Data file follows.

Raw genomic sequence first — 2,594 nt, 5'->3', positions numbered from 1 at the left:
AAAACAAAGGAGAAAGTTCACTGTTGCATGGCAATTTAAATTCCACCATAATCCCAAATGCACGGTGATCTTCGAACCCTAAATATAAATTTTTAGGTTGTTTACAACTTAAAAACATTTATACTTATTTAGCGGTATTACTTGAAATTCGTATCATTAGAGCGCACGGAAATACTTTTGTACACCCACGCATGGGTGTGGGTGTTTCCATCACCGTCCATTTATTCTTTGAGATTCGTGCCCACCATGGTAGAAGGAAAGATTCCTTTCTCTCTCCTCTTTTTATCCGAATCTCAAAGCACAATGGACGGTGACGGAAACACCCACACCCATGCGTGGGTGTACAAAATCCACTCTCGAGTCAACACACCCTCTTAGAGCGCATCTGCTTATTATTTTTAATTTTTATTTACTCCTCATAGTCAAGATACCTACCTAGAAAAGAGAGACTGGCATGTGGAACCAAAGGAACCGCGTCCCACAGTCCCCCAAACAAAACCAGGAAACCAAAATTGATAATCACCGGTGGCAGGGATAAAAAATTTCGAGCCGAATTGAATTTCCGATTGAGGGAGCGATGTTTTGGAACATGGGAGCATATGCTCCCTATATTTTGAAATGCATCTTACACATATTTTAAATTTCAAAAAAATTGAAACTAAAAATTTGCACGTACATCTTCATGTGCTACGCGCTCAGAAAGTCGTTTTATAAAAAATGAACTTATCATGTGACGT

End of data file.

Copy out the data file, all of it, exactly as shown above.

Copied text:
Raw genomic sequence first — 2,594 nt, 5'->3', positions numbered from 1 at the left:
AAAACAAAGGAGAAAGTTCACTGTTGCATGGCAATTTAAATTCCACCATAATCCCAAATGCACGGTGATCTTCGAACCCTAAATATAAATTTTTAGGTTGTTTACAACTTAAAAACATTTATACTTATTTAGCGGTATTACTTGAAATTCGTATCATTAGAGCGCACGGAAATACTTTTGTACACCCACGCATGGGTGTGGGTGTTTCCATCACCGTCCATTTATTCTTTGAGATTCGTGCCCACCATGGTAGAAGGAAAGATTCCTTTCTCTCTCCTCTTTTTATCCGAATCTCAAAGCACAATGGACGGTGACGGAAACACCCACACCCATGCGTGGGTGTACAAAATCCACTCTCGAGTCAACACACCCTCTTAGAGCGCATCTGCTTATTATTTTTAATTTTTATTTACTCCTCATAGTCAAGATACCTACCTAGAAAAGAGAGACTGGCATGTGGAACCAAAGGAACCGCGTCCCACAGTCCCCCAAACAAAACCAGGAAACCAAAATTGATAATCACCGGTGGCAGGGATAAAAAATTTCGAGCCGAATTGAATTTCCGATTGAGGGAGCGATGTTTTGGAACATGGGAGCATATGCTCCCTATATTTTGAAATGCATCTTACACATATTTTAAATTTCAAAAAAATTGAAACTAAAAATTTGCACGTACATCTTCATGTGCTACGCGCTCAGAAAGTCGTTTTATAAAAAATGAACTTATCATGTGACGT